A Handbook for Litigants in Person
While a welcome move and with useful content, the language in the guide is inaccessible, there is too much use of abbreviation and acronyms, which represents a further barrier for the average man or woman in the street.
This guide appears for individuals in civil proceedings other than family law. They do actually state this, but buried within the chapter on County Courts rather than at the start or within the foreword.
"3.5 This Handbook does not cover family or insolvency disputes. It deals only with civil disputes, such as claims relating to contracts, the ownership and possession of land, and torts, including personal injury claims arising out of road traffic accidents, and accidents at work."
Inaccessible English - An Example
Statements of Case under CPR are
what used to be called ‘pleadings’. The old name has stuck. It is
widely known and understood [by whom... who is your audience?].
Your audience is Joe Public. Would the word 'adduce' form part of their every day language?
How much information you give, compared to how much to leave out (so your audience isn't overwhelmed) is a near impossible divide for the author to bridge, and we live in a 'bite sized' world where people's attention span is lower, vocabulary mixed, and we have a system of law where to be properly informed requires a knowledge of legislation, case law, family procedure rules, practice directions and experience of how such things are applied on the ground. Language must be simple, since for many applicants to court, English isn't their first language (25% of children born in the UK have foreign born mothers).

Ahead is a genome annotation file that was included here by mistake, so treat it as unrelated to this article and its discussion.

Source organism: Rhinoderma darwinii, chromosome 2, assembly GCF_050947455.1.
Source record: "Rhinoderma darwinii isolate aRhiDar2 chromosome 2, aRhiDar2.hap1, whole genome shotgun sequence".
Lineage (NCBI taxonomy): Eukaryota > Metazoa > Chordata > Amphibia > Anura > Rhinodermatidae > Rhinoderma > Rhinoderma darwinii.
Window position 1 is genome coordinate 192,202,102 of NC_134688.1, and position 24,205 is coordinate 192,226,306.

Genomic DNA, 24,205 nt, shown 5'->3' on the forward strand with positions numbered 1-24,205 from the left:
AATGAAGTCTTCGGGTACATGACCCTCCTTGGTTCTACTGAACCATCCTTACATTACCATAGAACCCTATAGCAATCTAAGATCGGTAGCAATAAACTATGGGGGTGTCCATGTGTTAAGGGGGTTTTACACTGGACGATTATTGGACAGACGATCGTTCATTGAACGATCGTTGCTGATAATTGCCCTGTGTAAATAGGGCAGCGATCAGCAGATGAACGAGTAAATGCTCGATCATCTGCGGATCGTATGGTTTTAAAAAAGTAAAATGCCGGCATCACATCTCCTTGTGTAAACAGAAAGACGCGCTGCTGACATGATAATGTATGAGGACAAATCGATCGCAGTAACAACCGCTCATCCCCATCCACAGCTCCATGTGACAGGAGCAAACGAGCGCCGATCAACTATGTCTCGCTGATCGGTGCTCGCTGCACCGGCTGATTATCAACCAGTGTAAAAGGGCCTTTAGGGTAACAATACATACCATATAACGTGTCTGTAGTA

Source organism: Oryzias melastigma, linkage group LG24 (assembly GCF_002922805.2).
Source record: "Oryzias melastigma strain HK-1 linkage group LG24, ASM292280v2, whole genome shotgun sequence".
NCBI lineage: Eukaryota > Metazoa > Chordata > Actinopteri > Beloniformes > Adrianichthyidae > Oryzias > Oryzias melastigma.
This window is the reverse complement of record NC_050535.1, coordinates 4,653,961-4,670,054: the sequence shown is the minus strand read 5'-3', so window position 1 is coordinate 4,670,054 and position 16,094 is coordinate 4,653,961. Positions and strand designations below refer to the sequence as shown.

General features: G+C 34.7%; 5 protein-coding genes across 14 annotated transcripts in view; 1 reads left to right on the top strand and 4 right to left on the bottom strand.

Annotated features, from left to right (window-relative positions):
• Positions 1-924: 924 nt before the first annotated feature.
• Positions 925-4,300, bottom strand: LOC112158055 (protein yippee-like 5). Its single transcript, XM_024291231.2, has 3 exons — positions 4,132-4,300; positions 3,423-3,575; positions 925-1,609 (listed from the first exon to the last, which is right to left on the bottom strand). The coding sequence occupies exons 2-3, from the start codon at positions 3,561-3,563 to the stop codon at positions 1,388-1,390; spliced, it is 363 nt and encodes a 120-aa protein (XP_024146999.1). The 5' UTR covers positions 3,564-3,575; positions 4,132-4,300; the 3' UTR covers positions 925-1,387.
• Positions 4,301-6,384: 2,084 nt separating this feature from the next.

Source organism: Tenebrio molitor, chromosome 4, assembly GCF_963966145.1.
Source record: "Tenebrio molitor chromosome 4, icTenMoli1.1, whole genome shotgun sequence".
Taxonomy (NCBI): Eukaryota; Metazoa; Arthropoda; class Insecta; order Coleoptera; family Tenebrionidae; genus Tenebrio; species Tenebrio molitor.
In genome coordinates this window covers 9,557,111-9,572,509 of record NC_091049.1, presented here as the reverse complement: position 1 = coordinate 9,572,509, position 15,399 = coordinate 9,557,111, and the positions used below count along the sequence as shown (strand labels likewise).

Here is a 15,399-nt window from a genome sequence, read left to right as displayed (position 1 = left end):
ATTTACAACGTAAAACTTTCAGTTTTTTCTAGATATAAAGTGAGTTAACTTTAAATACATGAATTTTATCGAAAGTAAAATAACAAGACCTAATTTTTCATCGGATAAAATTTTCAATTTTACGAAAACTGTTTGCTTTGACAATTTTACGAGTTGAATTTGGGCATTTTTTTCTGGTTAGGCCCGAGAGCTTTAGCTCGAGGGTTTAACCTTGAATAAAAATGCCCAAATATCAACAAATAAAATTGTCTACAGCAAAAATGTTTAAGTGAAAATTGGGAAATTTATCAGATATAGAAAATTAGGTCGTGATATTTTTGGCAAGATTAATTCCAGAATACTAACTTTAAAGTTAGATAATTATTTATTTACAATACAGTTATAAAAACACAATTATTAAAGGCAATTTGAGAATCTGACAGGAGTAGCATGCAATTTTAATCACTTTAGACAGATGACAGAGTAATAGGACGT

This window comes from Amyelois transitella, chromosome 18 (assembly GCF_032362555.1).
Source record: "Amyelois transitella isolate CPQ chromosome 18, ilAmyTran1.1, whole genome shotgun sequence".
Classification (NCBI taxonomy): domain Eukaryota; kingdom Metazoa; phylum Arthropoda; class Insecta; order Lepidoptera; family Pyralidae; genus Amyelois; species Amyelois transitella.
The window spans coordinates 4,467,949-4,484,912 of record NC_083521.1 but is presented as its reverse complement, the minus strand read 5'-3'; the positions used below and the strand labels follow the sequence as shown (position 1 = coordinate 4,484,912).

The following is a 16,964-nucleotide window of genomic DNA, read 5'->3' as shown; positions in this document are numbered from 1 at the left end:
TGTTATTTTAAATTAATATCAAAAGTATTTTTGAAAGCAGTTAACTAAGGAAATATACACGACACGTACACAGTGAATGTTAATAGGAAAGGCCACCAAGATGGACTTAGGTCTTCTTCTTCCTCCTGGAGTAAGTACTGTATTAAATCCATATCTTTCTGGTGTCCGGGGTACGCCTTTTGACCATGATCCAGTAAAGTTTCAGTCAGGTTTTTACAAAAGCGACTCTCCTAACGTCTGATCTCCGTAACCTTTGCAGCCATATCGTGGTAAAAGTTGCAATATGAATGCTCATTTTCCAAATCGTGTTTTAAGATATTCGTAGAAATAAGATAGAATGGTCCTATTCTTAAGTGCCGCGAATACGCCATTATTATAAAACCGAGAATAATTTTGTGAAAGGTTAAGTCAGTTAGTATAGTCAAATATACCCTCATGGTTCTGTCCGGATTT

It is permitted for a solicitor or litigation friend to sign the statement of truth [CPR 22.1(6)] but this should only be done where there is a good reason for the litigant to be unable to sign it.
How many litigants-in-person will read the above and believe a McKenzie Friend can sign their statement for them? Many! However, to do so would be a breach of the Legal Service Act and carrying out the 'conduct of litigation' which a McKenzie Friend cannot do!!! WE'RE CONFUSED! To explain, a McKenzie Friend is different from a litigation friend (who may act on someone's behalf, whereas a McKenzie Friend MAY NOT!). The authors know it, the legal professional knows it, but most people (and especially the intended audience) will not. Too much information, without careful explanation, can be a dangerous thing (carrying out the conduct of litigation, unless permitted to do so, can be a committal offense).
Most guides give far too little information to be of any use whatsoever, and that isn't an accusation which could be levelled at this guide, which the authors' admit cannot cover every eventuality. Still, its usefulness will be limited to those who already have a reasonable knowledge of law, and who have the education and skills to access its contents and seek information outside.
As someone who's been working on information provision in this area for some years, I have much sympathy for the authors, as our law is complex, but for many litigants, I fear the guide will be as bewildering as the system it seeks to explain.